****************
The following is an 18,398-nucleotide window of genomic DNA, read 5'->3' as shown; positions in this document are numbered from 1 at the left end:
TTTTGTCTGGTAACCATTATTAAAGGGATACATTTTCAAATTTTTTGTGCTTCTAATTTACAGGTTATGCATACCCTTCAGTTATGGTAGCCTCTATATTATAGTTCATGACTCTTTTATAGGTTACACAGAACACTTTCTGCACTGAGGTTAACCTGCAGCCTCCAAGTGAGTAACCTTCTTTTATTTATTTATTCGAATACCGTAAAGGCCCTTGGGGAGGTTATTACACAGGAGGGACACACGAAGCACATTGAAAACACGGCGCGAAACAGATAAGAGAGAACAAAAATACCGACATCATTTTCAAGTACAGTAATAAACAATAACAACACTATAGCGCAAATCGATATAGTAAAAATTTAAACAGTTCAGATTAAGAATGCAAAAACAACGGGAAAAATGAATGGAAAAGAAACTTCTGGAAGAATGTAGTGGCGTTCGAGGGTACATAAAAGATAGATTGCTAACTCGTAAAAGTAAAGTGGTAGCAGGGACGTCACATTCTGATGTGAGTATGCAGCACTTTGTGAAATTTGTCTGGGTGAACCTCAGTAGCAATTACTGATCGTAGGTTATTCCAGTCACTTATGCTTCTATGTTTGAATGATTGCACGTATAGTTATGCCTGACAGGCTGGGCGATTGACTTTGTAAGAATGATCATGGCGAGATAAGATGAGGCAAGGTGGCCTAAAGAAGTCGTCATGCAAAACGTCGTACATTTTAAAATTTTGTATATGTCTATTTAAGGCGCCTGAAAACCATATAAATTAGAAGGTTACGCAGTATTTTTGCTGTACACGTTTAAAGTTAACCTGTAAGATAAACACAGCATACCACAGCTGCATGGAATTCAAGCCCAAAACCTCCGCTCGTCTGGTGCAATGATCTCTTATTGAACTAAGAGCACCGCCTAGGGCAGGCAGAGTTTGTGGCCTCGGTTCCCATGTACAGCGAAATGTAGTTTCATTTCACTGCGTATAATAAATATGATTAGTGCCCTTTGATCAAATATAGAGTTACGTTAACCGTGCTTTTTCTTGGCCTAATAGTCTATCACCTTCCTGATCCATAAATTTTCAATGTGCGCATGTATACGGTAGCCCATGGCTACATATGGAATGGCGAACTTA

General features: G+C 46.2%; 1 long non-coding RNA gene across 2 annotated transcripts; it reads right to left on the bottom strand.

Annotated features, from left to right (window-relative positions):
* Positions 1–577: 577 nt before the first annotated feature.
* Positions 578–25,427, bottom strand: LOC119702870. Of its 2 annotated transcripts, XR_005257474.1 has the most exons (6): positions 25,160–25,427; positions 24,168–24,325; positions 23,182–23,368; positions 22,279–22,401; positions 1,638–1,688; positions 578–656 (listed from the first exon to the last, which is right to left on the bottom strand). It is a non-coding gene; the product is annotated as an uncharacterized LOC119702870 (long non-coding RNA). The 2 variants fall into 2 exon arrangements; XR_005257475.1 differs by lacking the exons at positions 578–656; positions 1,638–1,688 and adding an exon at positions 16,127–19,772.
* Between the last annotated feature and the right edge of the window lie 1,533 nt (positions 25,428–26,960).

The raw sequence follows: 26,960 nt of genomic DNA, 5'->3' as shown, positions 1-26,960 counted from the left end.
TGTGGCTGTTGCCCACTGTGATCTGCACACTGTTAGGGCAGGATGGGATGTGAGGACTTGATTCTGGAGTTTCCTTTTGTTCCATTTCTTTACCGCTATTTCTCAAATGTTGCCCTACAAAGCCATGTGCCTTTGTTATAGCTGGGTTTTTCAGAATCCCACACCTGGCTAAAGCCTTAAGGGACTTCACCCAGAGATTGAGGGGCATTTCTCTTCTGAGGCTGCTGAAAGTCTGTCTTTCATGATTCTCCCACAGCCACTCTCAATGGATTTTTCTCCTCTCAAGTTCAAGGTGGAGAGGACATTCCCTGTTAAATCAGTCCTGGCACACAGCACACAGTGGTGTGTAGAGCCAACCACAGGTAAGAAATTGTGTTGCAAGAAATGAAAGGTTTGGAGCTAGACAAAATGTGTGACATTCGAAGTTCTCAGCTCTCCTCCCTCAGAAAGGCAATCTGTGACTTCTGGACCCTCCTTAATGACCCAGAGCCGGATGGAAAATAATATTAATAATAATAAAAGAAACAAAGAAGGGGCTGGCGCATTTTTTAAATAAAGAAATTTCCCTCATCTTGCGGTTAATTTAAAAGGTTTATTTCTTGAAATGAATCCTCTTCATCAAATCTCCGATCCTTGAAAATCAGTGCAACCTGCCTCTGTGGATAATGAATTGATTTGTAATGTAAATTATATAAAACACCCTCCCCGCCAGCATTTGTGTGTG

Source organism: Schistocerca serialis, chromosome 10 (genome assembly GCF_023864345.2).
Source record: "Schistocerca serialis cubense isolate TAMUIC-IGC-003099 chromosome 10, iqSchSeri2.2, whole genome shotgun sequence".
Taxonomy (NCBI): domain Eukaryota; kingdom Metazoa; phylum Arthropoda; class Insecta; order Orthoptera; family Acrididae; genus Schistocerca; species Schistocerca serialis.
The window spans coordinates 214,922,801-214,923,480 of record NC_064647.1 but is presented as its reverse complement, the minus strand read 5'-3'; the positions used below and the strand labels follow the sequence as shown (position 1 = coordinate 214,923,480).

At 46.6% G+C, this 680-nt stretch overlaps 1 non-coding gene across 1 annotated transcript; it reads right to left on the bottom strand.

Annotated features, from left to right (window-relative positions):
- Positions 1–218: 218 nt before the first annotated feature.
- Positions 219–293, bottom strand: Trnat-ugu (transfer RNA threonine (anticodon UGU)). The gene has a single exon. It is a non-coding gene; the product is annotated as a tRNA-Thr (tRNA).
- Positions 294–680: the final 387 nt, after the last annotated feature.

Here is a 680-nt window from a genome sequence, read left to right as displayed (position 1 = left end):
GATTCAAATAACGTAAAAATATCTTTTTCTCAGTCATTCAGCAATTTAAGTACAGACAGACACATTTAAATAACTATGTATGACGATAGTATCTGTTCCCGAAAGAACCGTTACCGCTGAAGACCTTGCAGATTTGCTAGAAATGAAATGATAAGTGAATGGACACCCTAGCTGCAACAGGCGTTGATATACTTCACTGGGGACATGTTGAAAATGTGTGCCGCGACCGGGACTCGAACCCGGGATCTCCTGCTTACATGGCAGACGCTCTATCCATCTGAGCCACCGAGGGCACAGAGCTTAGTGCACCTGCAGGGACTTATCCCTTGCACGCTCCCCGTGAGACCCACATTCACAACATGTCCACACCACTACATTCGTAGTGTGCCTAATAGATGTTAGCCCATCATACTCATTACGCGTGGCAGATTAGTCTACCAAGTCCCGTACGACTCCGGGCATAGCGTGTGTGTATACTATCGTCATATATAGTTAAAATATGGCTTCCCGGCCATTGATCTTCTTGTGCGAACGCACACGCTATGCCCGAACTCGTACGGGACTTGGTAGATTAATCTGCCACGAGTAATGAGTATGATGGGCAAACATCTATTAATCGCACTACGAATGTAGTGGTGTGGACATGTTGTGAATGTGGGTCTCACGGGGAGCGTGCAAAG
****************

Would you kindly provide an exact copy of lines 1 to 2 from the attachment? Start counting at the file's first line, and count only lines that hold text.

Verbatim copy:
The following is an 18,398-nucleotide window of genomic DNA, read 5'->3' as shown; positions in this document are numbered from 1 at the left end:
TTTTGTCTGGTAACCATTATTAAAGGGATACATTTTCAAATTTTTTGTGCTTCTAATTTACAGGTTATGCATACCCTTCAGTTATGGTAGCCTCTATATTATAGTTCATGACTCTTTTATAGGTTACACAGAACACTTTCTGCACTGAGGTTAACCTGCAGCCTCCAAGTGAGTAACCTTCTTTTATTTATTTATTCGAATACCGTAAAGGCCCTTGGGGAGGTTATTACACAGGAGGGACACACGAAGCACATTGAAAACACGGCGCGAAACAGATAAGAGAGAACAAAAATACCGACATCATTTTCAAGTACAGTAATAAACAATAACAACACTATAGCGCAAATCGATATAGTAAAAATTTAAACAGTTCAGATTAAGAATGCAAAAACAACGGGAAAAATGAATGGAAAAGAAACTTCTGGAAGAATGTAGTGGCGTTCGAGGGTACATAAAAGATAGATTGCTAACTCGTAAAAGTAAAGTGGTAGCAGGGACGTCACATTCTGATGTGAGTATGCAGCACTTTGTGAAATTTGTCTGGGTGAACCTCAGTAGCAATTACTGATCGTAGGTTATTCCAGTCACTTATGCTTCTATGTTTGAATGATTGCACGTATAGTTATGCCTGACAGGCTGGGCGATTGACTTTGTAAGAATGATCATGGCGAGATAAGATGAGGCAAGGTGGCCTAAAGAAGTCGTCATGCAAAACGTCGTACATTTTAAAATTTTGTATATGTCTATTTAAGGCGCCTGAAAACCATATAAATTAGAAGGTTACGCAGTATTTTTGCTGTACACGTTTAAAGTTAACCTGTAAGATAAACACAGCATACCACAGCTGCATGGAATTCAAGCCCAAAACCTCCGCTCGTCTGGTGCAATGATCTCTTATTGAACTAAGAGCACCGCCTAGGGCAGGCAGAGTTTGTGGCCTCGGTTCCCATGTACAGCGAAATGTAGTTTCATTTCACTGCGTATAATAAATATGATTAGTGCCCTTTGATCAAATATAGAGTTACGTTAACCGTGCTTTTTCTTGGCCTAATAGTCTATCACCTTCCTGATCCATAAATTTTCAATGTGCGCATGTATACGGTAGCCCATGGCTACATATGGAATGGCGAACTTA